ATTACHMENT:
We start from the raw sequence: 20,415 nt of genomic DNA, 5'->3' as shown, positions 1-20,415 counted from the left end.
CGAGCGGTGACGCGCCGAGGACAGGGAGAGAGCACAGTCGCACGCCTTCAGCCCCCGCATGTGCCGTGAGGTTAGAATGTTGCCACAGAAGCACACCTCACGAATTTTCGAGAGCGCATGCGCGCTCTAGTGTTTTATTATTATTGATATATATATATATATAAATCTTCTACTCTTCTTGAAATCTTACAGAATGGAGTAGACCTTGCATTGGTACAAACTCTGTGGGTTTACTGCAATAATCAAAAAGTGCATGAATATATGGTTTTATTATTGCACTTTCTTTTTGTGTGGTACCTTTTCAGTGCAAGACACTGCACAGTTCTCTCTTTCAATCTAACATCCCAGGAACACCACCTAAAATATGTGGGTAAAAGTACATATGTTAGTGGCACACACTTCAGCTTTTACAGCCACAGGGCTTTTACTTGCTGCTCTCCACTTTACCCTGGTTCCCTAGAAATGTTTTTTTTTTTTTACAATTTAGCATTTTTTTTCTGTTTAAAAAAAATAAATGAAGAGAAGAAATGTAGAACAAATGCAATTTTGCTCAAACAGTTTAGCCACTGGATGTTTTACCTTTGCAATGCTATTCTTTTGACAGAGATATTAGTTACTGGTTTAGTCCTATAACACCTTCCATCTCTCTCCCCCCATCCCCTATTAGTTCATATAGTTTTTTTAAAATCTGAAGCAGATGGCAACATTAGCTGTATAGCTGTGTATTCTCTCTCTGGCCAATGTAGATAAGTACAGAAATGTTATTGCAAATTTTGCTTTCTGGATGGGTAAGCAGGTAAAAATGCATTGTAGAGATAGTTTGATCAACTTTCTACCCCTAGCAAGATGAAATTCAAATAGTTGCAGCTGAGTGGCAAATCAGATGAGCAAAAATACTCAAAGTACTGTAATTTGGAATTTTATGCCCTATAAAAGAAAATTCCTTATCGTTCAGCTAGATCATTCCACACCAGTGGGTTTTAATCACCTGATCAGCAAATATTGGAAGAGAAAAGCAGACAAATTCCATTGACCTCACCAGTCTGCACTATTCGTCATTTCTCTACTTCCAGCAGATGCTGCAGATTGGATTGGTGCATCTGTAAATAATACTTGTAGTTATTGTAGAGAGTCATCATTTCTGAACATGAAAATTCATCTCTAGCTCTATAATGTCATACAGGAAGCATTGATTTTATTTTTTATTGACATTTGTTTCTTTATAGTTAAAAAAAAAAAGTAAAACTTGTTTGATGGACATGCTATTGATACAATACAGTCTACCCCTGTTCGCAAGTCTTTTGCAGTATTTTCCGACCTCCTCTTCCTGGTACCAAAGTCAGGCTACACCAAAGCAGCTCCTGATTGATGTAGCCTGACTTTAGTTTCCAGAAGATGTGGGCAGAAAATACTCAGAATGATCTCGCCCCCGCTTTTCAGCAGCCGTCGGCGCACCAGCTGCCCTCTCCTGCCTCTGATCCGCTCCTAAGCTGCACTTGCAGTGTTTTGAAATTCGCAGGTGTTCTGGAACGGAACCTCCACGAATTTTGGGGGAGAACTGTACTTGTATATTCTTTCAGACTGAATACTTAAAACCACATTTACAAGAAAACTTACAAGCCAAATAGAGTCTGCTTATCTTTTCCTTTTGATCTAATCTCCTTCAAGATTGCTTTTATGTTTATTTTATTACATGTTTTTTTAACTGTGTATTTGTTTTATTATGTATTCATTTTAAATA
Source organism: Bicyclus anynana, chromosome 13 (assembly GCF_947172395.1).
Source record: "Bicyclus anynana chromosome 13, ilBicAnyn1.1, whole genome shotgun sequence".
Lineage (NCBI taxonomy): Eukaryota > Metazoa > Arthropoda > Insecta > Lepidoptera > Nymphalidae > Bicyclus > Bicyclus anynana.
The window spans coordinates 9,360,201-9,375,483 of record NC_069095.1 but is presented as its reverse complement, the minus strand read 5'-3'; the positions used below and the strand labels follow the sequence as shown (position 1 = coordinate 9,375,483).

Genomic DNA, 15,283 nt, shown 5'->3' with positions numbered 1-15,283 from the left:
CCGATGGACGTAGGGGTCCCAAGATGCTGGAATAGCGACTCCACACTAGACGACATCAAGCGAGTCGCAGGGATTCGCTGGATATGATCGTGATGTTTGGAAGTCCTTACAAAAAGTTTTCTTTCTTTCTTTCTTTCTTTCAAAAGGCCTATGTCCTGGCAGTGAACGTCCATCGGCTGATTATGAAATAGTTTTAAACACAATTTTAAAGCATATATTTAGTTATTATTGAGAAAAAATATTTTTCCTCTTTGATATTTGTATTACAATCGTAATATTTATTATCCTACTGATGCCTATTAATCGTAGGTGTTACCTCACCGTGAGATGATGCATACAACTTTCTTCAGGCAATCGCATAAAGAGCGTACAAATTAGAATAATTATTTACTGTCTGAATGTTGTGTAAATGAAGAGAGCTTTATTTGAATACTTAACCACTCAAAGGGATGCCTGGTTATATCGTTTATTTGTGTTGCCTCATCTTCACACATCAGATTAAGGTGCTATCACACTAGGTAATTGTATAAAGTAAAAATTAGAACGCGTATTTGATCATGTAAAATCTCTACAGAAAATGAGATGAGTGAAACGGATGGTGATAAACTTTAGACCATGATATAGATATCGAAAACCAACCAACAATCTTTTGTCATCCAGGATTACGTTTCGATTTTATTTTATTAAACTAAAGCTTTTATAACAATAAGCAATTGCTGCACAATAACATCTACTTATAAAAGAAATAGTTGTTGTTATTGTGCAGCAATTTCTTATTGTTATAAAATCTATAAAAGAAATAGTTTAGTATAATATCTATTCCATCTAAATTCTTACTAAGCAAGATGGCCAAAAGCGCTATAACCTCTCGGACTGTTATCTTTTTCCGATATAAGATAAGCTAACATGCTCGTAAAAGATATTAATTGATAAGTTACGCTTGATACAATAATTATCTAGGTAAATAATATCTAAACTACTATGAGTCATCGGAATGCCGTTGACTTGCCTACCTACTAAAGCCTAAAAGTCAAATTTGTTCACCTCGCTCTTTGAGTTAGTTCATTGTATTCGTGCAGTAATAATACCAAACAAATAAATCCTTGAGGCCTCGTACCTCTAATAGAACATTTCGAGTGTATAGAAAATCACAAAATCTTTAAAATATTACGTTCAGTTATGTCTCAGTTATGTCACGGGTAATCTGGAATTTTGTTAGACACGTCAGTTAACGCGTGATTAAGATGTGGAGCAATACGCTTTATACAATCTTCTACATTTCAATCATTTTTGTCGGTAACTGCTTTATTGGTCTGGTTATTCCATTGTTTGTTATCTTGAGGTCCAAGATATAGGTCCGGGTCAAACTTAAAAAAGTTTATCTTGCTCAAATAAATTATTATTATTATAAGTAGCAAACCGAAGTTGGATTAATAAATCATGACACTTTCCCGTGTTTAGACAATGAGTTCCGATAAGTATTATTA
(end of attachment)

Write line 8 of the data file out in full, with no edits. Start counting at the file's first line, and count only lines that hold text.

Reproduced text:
CCGATGGACGTAGGGGTCCCAAGATGCTGGAATAGCGACTCCACACTAGACGACATCAAGCGAGTCGCAGGGATTCGCTGGATATGATCGTGATGTTTGGAAGTCCTTACAAAAAGTTTTCTTTCTTTCTTTCTTTCTTTCAAAAGGCCTATGTCCTGGCAGTGAACGTCCATCGGCTGATTATGAAATAGTTTTAAACACAATTTTAAAGCATATATTTAGTTATTATTGAGAAAAAATATTTTTCCTCTTTGATATTTGTATTACAATCGTAATATTTATTATCCTACTGATGCCTATTAATCGTAGGTGTTACCTCACCGTGAGATGATGCATACAACTTTCTTCAGGCAATCGCATAAAGAGCGTACAAATTAGAATAATTATTTACTGTCTGAATGTTGTGTAAATGAAGAGAGCTTTATTTGAATACTTAACCACTCAAAGGGATGCCTGGTTATATCGTTTATTTGTGTTGCCTCATCTTCACACATCAGATTAAGGTGCTATCACACTAGGTAATTGTATAAAGTAAAAATTAGAACGCGTATTTGATCATGTAAAATCTCTACAGAAAATGAGATGAGTGAAACGGATGGTGATAAACTTTAGACCATGATATAGATATCGAAAACCAACCAACAATCTTTTGTCATCCAGGATTACGTTTCGATTTTATTTTATTAAACTAAAGCTTTTATAACAATAAGCAATTGCTGCACAATAACATCTACTTATAAAAGAAATAGTTGTTGTTATTGTGCAGCAATTTCTTATTGTTATAAAATCTATAAAAGAAATAGTTTAGTATAATATCTATTCCATCTAAATTCTTACTAAGCAAGATGGCCAAAAGCGCTATAACCTCTCGGACTGTTATCTTTTTCCGATATAAGATAAGCTAACATGCTCGTAAAAGATATTAATTGATAAGTTACGCTTGATACAATAATTATCTAGGTAAATAATATCTAAACTACTATGAGTCATCGGAATGCCGTTGACTTGCCTACCTACTAAAGCCTAAAAGTCAAATTTGTTCACCTCGCTCTTTGAGTTAGTTCATTGTATTCGTGCAGTAATAATACCAAACAAATAAATCCTTGAGGCCTCGTACCTCTAATAGAACATTTCGAGTGTATAGAAAATCACAAAATCTTTAAAATATTACGTTCAGTTATGTCTCAGTTATGTCACGGGTAATCTGGAATTTTGTTAGACACGTCAGTTAACGCGTGATTAAGATGTGGAGCAATACGCTTTATACAATCTTCTACATTTCAATCATTTTTGTCGGTAACTGCTTTATTGGTCTGGTTATTCCATTGTTTGTTATCTTGAGGTCCAAGATATAGGTCCGGGTCAAACTTAAAAAAGTTTATCTTGCTCAAATAAATTATTATTATTATAAGTAGCAAACCGAAGTTGGATTAATAAATCATGACACTTTCCCGTGTTTAGACAATGAGTTCCGATAAGTATTATTA